Recognizing the powerful advantages of the “New Masonry Veneer with Concrete Walls” option, the state of Alaska accepted this recommendation.
PHOTOS: PAUL LUKES: Building Envelope Consulting Services LLC
Corrective Design and Construction
Given the Phase 3 team’s expertise and deep familiarity with the Alaska State Capitol’s extensive problems, the same team was selected to carry forth the corrective design.Because of the potential life-safety risks posed by the seriously damaged portico, corrective design was actually divided into two sub-phases, the first of which pertained to the reconstruction of the portico structure while the second described work at the remainder of the building. This allowed the most critically needed corrective construction at the portico to proceed in 2013 while the design for the following years’ corrective work continued.
Corrective work at the portico began with removal of all portions of its structure, except for its four marble columns, which were core-drilled through their entire height to allow reinforcing strands to be grouted through these to tie the separate marble sections together and to the foundations. A new concrete-frame structure of beams, pilasters and a roof slab was cast atop these columns with a temporary EPDM roof over this to protect the structure until the following year when this skeleton was clad with precast concrete cladding to match the existing, severely damaged stone.
In brief, corrective work at the rest of the building, executed during 2014-16, consisted
of complete removal of all exterior masonry to fully expose the building’s concrete skeleton; installation of new shotcrete shear walls for seismic enhancement; and over-cladding the structure with a new masonry cladding to closely resemble the original building while also incorporating many technical enhancements, including insulating the building with rigid insulation outside the concrete structure and adding interior insulation for maximum energy efficiency. Because the existing brick face was 9 inches outside the concrete structure in many locations, this allowed addition of 4 1/2 inches of rigid insulation. Elsewhere, where the masonry fell closer to the concrete skeleton, lesser amounts of insulation could be placed within the masonry cavities, where added interior insulation was of greater consequence. Depending on location, the new exterior walls had insulating values ranging from about R-20 to more than R-40.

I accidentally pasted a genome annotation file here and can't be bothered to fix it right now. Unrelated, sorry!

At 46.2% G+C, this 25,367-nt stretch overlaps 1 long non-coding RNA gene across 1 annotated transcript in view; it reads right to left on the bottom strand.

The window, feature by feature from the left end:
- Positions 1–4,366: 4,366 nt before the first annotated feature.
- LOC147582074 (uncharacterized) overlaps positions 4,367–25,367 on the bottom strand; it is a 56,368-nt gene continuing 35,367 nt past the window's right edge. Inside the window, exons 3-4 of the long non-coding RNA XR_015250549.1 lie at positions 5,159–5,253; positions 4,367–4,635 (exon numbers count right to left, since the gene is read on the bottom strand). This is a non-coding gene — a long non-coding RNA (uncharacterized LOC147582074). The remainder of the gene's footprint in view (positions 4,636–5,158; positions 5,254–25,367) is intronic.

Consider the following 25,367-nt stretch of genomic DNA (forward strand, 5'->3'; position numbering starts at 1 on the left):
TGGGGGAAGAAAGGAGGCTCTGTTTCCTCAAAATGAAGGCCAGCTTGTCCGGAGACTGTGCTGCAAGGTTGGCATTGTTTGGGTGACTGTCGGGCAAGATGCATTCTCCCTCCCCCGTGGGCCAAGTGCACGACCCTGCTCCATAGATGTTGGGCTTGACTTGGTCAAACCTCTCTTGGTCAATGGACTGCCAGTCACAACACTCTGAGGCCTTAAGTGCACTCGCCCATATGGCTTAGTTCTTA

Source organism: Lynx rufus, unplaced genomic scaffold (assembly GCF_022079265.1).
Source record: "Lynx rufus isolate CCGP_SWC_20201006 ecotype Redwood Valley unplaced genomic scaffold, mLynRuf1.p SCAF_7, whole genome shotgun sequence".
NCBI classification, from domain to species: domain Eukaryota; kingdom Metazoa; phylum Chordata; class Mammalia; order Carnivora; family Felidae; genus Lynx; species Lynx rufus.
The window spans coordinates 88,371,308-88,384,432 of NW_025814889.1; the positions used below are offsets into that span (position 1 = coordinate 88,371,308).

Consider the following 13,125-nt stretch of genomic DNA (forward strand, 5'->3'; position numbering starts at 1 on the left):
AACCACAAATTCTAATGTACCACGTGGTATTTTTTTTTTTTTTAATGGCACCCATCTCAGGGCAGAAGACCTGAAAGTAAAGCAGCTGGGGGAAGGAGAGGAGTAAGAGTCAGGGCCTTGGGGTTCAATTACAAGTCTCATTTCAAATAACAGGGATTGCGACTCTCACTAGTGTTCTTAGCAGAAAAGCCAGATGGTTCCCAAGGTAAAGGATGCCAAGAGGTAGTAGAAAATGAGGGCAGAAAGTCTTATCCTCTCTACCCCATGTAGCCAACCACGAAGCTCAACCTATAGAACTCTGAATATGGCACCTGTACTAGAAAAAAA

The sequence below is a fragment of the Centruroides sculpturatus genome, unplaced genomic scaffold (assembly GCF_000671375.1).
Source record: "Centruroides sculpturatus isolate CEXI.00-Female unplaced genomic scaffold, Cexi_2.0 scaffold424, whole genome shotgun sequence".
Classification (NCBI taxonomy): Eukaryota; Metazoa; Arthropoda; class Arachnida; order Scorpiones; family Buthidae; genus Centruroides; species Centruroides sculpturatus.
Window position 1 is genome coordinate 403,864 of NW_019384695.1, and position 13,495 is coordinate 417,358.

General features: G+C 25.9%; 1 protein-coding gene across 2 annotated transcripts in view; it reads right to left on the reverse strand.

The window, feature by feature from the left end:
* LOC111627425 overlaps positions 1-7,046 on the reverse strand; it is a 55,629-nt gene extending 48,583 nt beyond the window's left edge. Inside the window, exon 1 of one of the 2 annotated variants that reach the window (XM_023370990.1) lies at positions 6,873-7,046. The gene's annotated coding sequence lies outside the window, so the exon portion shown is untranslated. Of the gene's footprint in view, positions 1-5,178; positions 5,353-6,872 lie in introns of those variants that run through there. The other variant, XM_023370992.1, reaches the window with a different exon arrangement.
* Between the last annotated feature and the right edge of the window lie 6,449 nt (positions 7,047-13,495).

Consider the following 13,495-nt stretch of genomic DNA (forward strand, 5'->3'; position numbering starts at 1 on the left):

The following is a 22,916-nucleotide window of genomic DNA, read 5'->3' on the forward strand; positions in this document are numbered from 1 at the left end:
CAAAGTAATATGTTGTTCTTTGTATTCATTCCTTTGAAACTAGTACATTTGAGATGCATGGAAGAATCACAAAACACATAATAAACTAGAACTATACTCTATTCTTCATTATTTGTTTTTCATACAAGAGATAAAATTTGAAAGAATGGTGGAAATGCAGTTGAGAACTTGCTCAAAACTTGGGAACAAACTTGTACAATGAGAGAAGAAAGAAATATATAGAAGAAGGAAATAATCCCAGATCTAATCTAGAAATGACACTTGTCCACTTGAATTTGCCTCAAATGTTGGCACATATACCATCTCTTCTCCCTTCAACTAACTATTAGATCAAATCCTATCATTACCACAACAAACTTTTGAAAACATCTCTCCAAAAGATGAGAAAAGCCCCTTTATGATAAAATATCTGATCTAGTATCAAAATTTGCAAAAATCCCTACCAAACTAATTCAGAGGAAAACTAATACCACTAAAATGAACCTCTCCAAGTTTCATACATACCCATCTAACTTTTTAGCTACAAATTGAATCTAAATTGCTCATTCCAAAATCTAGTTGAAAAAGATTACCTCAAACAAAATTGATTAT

The original terra-cotta roof-level cornice band, removed decades ago because of its degradation (which reflects its inadequate design), was replicated using precast concrete. To preclude infiltration and protect its integrity, the cornice was capped with EPDM membrane, a thin vent mat and standing- seam copper roof.
To allow the masonry to dry out as rapidly as possible following each rain, the masonry design incorporated weeps, which allow air to enter behind the cladding, at panel bot- toms. Outward-sloping panel-top vents were installed to exhaust air out from behind the cladding, thus setting up a thermosiphon drying effect.